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Fallen Angels

Fallen Angels is a 1925 play by Noël Coward.

Fallen Angels is also a 1995 Hong Kong movie written and directed by Wong Kar-wai, starring Leon Lai and Michelle Reis.

Plot outline: Set in contemporary Hong Kong, a disillusioned killer embarks on his last hit but first he has to overcome his affections for his cool, detached partner he rarely sees. Thinking it is dangerous and improper to become involved with a colleague, he tries to find a surrogate for his affections. Against the sordid and surreal urban nightscape, he crosses path with a strange drifter looking for her ex-boyfriend and a mute trying to get the world's attention in his own ways.

Fallen Angels, being shot and conducted in a modern way - using fast cuts, hand-cameras, strange light visuals - reminding one of a hip, glossy photo-magazine, is regularly compared to the 1960s films of Jean-Luc Godard, where you will end up not with conclusions but with impressions.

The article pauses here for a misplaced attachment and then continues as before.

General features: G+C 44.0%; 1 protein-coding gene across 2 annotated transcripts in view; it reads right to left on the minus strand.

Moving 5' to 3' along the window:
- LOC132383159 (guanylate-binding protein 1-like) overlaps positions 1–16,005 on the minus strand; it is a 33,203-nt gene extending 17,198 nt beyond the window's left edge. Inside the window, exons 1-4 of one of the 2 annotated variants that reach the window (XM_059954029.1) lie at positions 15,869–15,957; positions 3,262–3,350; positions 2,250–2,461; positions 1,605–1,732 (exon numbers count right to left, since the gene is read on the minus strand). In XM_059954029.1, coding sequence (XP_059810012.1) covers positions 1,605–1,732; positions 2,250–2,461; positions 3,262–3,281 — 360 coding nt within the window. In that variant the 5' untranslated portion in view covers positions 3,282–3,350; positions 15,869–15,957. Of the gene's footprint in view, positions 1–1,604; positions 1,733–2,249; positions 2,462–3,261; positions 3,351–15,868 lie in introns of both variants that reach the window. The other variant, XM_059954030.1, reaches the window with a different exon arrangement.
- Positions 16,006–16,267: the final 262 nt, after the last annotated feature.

See also: Cinema of China, Hong Kong in films

Fallen Angels is also a 1991 novel by science fiction authors Larry Niven, Jerry Pournelle, and Michael Flynn. The story features a future in which the environmentalist movement has gained control of the earth's governments, imposing draconian luddite laws which, in an ironic effort to end global warming, bring about an even greater environmental catastrophe in the form of an ice age. Against this backdrop, two marooned astronauts from the spacestations of Peace (the Russian Mir), and Freedom (which collectively form what amounts to a rogue state), flee the radically green American Government with the aid of science fiction fandom (the last remnants of a pro-technology underground in the U.S.), in an effort to return home.

The novel was written as a tribute to science fiction fandom, and includes many of its well-known figures, legends, and practices.